In the charming yet usually peaceful amphitheatre of Amphawa district, nestled within the heart of Samut Songkhram, a situation unfolded on a cool Saturday evening that seemed more akin to a high-paced action movie rather than the usual serene evenings locals are accustomed to. Picture this: the golden hues of the setting sun casting long shadows on the Samut Songkhram-Bang Phae road, a scene dramatically interrupted by the blare of sirens and the unexpected choreography of an unforeseen incident.
It was around 6:30 PM, a time when the sky begins to don its twilight robe, that Pol Sen Sgt Maj Nichet Huayyaem found himself performing the ballet of traffic coordination. With the precision of a seasoned conductor, he was there, amidst the hum of engines, ensuring the seamless passage for HRH Princess Maha Chakri Sirindhorn’s convoy, destined for a ceremonial honouring at King Rama II Memorial Park. Little did he know, his stage was set for an unexpected twist.
Out of the calm, a blue Honda car, driven as if it had stolen Zeus’ lightning bolt, thundered down the road. With reflexes that would put a cat to shame, Pol Sen Sgt Maj Nichet danced back, only to find his next step to be a misstep into the path of a white Toyota Vios, driven by a man whose blood apparently had more alcohol than the local brewery, sending our protagonist into an aerial whirl, dramatically altering the night’s script.
Security cameras, those silent sentinels of modern society, captured this dance of destiny, suggesting an underlying rivalry between the two chariots, their drivers locked in a dangerous duel, heedless of the world around them. Amidst this chaos, Pol Sen Sgt Maj Nichet was swept up, not in applause, but in pain, bearing the brunt of this high-speed folly.
Whisked away to Somdej Phra Phutthaloetla Hospital with his body singing songs of agony and his leg voicing a particularly poignant solo, our officer became an unintended hero in the narrative of the night. Breathless yet courageous, he became the center of a tale that would echo throughout Amphawa, a reminder of the perils that lace the roads.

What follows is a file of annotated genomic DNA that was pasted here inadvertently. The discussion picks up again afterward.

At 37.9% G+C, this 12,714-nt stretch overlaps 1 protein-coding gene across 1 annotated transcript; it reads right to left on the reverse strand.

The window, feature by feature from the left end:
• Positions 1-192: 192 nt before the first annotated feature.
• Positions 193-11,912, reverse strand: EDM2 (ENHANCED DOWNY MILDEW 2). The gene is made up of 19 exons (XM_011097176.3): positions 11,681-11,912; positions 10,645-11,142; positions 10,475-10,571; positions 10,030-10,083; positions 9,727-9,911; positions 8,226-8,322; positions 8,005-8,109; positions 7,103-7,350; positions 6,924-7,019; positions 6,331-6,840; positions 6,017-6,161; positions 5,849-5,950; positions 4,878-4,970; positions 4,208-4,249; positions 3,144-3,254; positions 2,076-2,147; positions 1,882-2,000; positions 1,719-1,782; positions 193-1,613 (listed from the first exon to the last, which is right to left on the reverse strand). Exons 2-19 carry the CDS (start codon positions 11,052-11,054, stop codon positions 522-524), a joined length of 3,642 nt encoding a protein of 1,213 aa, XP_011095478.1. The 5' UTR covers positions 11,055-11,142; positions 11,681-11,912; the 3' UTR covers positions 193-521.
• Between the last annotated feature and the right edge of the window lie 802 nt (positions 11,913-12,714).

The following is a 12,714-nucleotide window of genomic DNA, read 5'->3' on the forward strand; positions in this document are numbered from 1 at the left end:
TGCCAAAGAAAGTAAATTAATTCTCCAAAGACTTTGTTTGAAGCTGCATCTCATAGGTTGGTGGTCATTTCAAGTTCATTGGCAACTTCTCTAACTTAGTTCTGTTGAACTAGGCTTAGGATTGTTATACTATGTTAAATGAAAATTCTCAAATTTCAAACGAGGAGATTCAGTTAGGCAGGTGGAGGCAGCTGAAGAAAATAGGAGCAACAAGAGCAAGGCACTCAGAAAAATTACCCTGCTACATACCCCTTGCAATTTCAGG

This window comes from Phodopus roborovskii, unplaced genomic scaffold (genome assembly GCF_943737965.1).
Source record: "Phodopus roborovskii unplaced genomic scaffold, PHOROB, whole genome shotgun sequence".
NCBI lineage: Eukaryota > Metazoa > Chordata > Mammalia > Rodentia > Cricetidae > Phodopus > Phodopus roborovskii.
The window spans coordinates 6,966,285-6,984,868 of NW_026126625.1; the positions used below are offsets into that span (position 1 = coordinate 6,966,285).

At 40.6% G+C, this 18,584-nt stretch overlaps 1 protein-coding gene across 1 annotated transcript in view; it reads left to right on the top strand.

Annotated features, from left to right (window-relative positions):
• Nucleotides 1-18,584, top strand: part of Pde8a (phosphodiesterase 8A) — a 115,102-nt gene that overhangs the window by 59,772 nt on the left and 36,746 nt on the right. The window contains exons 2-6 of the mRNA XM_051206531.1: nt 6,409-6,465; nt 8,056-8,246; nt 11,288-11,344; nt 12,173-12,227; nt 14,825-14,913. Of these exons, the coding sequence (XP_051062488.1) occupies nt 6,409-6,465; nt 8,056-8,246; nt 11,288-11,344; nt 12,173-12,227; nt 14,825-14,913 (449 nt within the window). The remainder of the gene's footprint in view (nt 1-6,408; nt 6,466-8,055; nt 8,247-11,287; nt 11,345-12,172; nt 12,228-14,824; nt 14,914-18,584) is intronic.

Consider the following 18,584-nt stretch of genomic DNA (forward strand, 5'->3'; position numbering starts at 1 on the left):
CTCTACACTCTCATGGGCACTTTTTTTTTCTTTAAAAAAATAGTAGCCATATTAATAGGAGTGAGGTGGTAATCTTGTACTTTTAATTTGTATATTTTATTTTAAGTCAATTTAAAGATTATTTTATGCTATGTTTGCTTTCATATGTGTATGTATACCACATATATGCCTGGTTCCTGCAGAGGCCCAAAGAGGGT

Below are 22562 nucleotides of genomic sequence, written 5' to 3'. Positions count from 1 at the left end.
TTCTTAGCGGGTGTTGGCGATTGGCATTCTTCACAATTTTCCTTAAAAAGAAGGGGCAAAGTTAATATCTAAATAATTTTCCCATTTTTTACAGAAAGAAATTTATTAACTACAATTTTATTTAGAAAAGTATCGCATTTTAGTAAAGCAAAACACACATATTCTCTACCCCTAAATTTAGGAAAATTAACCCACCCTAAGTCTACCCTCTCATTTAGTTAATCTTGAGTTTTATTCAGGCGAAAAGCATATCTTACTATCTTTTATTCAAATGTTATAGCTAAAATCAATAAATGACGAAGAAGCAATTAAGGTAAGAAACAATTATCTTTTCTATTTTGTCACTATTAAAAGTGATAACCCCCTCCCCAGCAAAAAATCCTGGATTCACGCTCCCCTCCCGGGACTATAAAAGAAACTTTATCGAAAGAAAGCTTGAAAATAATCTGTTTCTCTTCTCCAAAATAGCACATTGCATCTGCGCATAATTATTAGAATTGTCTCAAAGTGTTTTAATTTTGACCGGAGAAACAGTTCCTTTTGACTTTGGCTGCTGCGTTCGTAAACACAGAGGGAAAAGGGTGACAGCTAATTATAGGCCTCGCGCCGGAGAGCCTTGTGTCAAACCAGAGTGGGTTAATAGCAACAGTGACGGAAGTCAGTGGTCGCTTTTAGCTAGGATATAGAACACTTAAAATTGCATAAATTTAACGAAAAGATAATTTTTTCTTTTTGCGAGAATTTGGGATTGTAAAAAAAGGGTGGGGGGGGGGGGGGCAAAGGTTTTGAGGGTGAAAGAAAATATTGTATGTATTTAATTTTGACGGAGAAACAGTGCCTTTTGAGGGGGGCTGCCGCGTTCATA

The driver of the white Toyota Vios, identified as Pornchai Chusuttisakun, aged 43, and considerably more intoxicated than any man with a steering wheel ought to be, recounted his side of the tale with the shock still dancing in his eyes. Driving on what he thought was the correct side of paradise, he was jolted into reality by the blue Honda’s unexpected tango into his lane. The sudden appearance of our police hero in his path was a finale he had not rehearsed for.
With a breathalyzer reading that sang a tune of 240 milligrammes per litre of blood, nearly quintupling the legal chorus of 50mg, it was clear that Mr. Chusuttisakun had been orchestrating his own downfall, one reckless sip at a time.
Meanwhile, at the helm of concern and care, Pol Maj Gen Somphob Khuhawichanan, the maestro of Samut Songkhram’s police symphony, along with the diligent Pol Col Phetkla Taweekan, are keeping their watchful eyes and hopeful hearts tuned to the recovery of Pol Sen Sgt Maj Nichet. This tale, though laced with tragedy, is a stark reminder of the fragile dance between duty and danger, and the unscripted heroes who emerge from the shadows to keep the rhythm of safety alive in the heart of Amphawa.